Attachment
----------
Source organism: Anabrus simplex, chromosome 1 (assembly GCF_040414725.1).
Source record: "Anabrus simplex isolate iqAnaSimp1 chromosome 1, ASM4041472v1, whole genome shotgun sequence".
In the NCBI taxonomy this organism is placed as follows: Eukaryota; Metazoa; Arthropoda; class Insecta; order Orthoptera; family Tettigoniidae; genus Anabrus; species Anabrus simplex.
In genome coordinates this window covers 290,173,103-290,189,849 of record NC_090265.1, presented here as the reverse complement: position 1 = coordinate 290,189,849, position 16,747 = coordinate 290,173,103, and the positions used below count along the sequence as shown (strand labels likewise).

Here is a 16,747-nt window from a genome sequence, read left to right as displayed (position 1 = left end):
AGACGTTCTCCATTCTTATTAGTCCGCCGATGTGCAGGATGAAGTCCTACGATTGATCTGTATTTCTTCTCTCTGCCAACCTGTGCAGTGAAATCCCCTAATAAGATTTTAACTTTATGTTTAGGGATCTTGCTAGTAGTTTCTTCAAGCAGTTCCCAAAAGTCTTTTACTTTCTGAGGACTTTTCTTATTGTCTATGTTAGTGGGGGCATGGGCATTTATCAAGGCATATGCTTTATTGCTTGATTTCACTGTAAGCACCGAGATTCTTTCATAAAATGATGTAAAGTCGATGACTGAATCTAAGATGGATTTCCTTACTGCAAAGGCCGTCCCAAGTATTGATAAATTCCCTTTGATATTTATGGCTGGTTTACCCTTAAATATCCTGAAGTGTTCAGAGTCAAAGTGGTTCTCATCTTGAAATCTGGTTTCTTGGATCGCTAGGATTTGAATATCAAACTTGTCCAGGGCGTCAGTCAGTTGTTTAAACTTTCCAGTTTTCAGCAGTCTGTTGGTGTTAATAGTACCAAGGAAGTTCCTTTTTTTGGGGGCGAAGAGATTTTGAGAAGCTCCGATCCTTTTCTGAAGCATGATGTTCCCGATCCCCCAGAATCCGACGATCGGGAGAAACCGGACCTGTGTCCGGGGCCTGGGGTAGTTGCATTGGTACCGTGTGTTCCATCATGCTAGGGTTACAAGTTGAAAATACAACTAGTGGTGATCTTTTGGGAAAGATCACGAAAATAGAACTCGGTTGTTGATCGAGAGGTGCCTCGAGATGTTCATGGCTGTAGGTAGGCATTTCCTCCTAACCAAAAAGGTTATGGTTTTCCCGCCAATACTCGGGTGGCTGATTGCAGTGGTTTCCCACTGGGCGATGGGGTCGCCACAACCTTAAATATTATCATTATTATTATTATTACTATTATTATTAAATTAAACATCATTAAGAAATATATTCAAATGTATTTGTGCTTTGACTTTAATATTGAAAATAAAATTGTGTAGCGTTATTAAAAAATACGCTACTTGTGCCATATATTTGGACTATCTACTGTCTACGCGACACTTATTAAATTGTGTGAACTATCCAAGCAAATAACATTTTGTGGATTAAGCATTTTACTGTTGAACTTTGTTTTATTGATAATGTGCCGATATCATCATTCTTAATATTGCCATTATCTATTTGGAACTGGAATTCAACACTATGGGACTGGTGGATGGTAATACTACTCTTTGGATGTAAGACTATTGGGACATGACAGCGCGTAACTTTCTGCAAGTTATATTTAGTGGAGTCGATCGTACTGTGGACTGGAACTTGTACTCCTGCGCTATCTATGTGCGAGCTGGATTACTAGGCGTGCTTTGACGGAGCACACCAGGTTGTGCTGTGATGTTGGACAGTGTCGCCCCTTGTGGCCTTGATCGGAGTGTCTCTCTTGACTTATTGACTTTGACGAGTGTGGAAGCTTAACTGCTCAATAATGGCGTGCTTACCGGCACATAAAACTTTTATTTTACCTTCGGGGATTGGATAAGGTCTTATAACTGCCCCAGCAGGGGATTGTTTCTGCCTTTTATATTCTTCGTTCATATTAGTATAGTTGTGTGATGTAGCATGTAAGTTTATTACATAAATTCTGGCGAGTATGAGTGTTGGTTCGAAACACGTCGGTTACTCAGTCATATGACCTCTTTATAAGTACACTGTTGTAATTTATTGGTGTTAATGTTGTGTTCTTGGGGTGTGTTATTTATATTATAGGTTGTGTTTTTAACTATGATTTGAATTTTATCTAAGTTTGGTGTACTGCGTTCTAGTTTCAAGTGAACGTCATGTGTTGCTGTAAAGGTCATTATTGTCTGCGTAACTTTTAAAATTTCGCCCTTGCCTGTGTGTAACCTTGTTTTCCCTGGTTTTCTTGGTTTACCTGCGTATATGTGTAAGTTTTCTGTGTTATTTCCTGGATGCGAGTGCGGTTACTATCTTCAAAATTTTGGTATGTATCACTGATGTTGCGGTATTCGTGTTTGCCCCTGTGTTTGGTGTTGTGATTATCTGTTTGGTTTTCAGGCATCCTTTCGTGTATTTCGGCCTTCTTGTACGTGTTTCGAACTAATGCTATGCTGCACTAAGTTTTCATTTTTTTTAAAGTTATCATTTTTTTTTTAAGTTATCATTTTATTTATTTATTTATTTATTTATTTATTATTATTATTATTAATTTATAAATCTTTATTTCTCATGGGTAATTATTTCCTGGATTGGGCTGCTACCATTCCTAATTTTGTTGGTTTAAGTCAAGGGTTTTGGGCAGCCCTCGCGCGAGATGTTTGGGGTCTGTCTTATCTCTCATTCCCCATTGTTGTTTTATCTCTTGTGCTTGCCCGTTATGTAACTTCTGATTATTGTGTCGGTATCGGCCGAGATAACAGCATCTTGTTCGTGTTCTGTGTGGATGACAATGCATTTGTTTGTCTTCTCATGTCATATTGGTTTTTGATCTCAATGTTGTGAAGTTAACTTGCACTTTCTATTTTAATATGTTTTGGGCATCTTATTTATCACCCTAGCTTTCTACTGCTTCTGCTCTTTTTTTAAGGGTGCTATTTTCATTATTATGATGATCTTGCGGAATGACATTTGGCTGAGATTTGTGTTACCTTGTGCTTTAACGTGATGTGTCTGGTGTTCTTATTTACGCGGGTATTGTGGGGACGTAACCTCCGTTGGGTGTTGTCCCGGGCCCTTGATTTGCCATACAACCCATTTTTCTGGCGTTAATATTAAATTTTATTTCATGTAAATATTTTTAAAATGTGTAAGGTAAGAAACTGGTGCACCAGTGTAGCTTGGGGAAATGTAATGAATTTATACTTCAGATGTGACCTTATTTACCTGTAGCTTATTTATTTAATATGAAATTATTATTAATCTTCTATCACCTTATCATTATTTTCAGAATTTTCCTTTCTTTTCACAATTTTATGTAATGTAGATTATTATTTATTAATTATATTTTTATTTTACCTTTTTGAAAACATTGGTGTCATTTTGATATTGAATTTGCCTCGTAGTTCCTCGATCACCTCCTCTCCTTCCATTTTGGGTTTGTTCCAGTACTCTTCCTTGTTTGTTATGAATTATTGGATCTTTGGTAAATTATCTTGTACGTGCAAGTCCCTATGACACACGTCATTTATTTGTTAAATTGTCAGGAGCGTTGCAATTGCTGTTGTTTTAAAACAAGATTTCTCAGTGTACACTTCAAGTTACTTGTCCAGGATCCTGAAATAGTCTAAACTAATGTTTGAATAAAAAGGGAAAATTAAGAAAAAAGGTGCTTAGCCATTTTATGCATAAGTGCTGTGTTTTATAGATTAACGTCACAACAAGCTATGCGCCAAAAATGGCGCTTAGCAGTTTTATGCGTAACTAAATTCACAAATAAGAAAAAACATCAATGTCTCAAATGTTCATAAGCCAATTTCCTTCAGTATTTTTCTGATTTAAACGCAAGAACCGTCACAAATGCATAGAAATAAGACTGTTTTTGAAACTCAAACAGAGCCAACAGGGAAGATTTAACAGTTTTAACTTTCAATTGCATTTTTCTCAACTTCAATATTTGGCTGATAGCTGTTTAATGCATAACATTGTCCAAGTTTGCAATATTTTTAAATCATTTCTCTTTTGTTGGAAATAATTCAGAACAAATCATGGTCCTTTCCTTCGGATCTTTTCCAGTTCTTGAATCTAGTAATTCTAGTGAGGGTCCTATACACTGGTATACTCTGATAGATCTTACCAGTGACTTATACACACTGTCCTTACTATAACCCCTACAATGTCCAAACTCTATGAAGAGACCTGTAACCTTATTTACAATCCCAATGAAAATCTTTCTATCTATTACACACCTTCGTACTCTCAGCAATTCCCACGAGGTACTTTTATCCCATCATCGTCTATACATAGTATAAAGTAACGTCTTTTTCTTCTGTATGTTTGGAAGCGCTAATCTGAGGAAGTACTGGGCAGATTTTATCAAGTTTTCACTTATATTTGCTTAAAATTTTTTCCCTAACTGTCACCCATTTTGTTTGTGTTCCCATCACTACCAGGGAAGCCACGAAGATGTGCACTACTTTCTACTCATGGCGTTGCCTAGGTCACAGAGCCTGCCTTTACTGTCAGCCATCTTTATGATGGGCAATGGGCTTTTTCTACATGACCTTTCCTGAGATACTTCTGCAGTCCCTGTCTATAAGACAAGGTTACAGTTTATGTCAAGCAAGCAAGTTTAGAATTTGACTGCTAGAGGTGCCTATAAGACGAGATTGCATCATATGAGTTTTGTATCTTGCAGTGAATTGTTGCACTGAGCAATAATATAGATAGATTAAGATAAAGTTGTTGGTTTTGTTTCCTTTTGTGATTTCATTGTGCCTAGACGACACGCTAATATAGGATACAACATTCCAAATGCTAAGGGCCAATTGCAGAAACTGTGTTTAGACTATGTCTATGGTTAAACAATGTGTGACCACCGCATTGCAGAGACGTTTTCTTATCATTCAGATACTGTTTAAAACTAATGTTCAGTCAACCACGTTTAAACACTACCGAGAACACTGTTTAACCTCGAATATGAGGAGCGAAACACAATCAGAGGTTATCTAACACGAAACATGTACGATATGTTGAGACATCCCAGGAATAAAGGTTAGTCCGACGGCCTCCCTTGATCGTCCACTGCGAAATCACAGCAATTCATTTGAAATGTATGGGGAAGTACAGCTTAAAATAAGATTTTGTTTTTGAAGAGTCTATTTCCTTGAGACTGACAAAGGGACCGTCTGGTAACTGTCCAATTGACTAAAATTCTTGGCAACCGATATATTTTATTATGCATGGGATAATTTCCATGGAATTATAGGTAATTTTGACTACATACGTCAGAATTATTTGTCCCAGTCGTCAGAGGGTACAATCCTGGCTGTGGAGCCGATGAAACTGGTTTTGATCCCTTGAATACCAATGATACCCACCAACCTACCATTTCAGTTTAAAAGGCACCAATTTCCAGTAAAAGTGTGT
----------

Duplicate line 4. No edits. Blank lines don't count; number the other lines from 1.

In genome coordinates this window covers 290,173,103-290,189,849 of record NC_090265.1, presented here as the reverse complement: position 1 = coordinate 290,189,849, position 16,747 = coordinate 290,173,103, and the positions used below count along the sequence as shown (strand labels likewise).